Skip to main content

My New Story is Now Available


My new short story, “The Christmas Present,” is now available as an individual eBook for just $0.99. All proceeds from the sale of this story go to benefit The Trevor Project.

“The Christmas Present” is part of a holiday anthology which brings together 24 authors from the UK, the USA, Scandinavia and Eastern Europe.  When my publisher and friend, Debbie McGowan, first approached me about joining the project, I knew I wanted mine to be a story of hope, because so many of our youth, so many of the youth The Trevor Project works to support, feel they are without hope. And I knew it would be set at Christmas, the season of hope.
When I was a kid, hope was what got me through. But for me the season of hope was always in September. At the start of each new school year, I would be filled with hope: the hope that the bullying would stop, the hope that this year I would make a friend, the hope that this year the boy I liked would like me back.
I remember during the last presidential campaign, one of Mitt Romney’s taglines was, “Hope is Not a Strategy;” it isn’t but it is sometimes all we have.
When Aidan, the main character in “The Christmas Present,” arrives at his family’s compound in the Caribbean islands, he doesn’t even have hope.
BLURB: At Christmastime, a mother, unhappy her teenage son is gay, turns to an Obeah practitioner to change him with surprising results.
EXCERPT
They passed a great many whitewashed houses built in the style of the plantation houses of the American South; low slung and broad, they seemed to clutch the ground tightly. The houses were genteel yet incongruous in their gentility, planted as they were in the savage landscape of beaches, fields of sugarcane and rain forest as alien as spacecraft. Each house they passed, Aidan noticed, had a name, and each name, he later learned, told its own story: Whim, Work & Rest, Peter’s Rest, Princess, Jacob’s Fancy.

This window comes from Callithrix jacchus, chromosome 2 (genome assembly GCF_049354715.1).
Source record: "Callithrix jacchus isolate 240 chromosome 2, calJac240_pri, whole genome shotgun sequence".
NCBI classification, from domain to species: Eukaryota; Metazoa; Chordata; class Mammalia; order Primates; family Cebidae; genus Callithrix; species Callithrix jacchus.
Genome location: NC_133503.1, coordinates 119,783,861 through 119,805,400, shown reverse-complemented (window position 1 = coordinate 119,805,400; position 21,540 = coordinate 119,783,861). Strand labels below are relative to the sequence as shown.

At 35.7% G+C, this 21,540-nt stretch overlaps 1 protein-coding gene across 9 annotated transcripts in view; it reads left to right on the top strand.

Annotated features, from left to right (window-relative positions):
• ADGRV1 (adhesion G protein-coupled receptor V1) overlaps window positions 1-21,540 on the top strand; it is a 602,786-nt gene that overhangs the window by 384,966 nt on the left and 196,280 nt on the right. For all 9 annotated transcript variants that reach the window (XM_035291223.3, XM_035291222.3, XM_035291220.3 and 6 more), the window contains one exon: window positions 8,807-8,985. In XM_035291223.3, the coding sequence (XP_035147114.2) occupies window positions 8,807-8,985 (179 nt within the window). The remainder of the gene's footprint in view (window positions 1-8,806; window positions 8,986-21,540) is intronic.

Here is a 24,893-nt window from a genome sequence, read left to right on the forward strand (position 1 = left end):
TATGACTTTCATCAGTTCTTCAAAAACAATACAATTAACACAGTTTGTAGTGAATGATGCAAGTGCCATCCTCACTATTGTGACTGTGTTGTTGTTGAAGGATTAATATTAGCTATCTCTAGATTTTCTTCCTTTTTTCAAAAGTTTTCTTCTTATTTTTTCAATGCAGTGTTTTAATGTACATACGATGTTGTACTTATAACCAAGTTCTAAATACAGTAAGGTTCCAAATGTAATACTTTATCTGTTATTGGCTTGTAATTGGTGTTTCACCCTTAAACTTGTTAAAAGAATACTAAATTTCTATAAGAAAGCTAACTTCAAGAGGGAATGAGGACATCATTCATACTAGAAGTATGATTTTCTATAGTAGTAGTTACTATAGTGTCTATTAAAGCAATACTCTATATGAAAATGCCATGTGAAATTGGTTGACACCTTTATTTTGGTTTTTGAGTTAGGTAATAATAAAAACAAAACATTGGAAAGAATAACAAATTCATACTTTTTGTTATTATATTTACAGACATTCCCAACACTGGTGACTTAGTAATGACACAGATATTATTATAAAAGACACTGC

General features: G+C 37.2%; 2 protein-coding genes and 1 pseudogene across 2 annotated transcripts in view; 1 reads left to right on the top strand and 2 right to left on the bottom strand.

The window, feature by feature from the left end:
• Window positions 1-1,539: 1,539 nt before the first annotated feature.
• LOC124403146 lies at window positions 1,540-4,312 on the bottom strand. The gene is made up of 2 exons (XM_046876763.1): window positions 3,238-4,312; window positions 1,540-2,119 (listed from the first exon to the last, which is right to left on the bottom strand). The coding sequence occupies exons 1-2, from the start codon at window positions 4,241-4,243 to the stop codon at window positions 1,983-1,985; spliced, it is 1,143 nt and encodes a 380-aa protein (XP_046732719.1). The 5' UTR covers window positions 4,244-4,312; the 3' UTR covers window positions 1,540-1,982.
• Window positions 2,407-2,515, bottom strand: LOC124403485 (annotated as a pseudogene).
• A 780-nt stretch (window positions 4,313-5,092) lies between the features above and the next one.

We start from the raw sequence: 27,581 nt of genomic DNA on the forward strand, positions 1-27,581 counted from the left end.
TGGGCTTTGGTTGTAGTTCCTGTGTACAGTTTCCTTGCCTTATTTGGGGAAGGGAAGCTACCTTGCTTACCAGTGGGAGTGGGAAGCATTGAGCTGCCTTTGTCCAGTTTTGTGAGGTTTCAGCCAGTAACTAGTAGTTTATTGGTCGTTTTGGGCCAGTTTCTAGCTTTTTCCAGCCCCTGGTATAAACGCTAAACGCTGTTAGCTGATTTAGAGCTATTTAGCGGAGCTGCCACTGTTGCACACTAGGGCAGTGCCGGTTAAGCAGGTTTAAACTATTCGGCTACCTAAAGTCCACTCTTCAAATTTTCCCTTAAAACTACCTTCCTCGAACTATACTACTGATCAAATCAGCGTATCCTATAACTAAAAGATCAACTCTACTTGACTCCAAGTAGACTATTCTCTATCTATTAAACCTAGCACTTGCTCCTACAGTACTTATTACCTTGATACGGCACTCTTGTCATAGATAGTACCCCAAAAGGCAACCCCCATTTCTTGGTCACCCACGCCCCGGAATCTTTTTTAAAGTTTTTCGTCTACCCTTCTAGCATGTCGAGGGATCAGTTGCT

At the foot of a road that began a sharp descent to the beach, stood a sign: Anna’s Hope. Dale made a sharp right and followed the road in its downward spiral.
 
Dale swerved to avoid a magnificent mahogany tree that had been struck by lightning and now lay across the road, spilling its magnificent red blood onto the cracked earth. Jarred out of his thoughts, Aidan could just make out the house up ahead. Covered by a fine webbing of bougainvillea vines, it was a two-storied whitewashed structure with weathered shutters that lay crooked and flat beside the open jalousie windows. The brilliant blooms of the bougainvillea looked like blood stains, its whitewashed walls like bleached bone, its red tiled roof like blood caked upon its monstrous back. The house lay in the burning sun like carrion. A short distance away, the Caribbean Sea boiled.
 
In the middle of a broad open lawn was a flamboyant tree in full bloom, wearing a crown of blood-orange flowers. Long, feathery leaves pointed like accusing fingers.
 
The jeep skittered to a halt. This was it then. This was to be Aidan’s home for the Christmas holiday.
 
Clive, seated beside Dale, turned to look at Aidan, who tried not to shudder at the lifelessness of the house, at its hopelessness. Anna’s Hope? What had Anna found to hope for here?
 
***
“The Christmas Present” is available from Amazon here.
“The Christmas Present” is just one of 23 stories in Boughs of Evergreen, a two-volume collection of short stories celebrating the holiday season in all its diversity, from Beaten Track Publishing.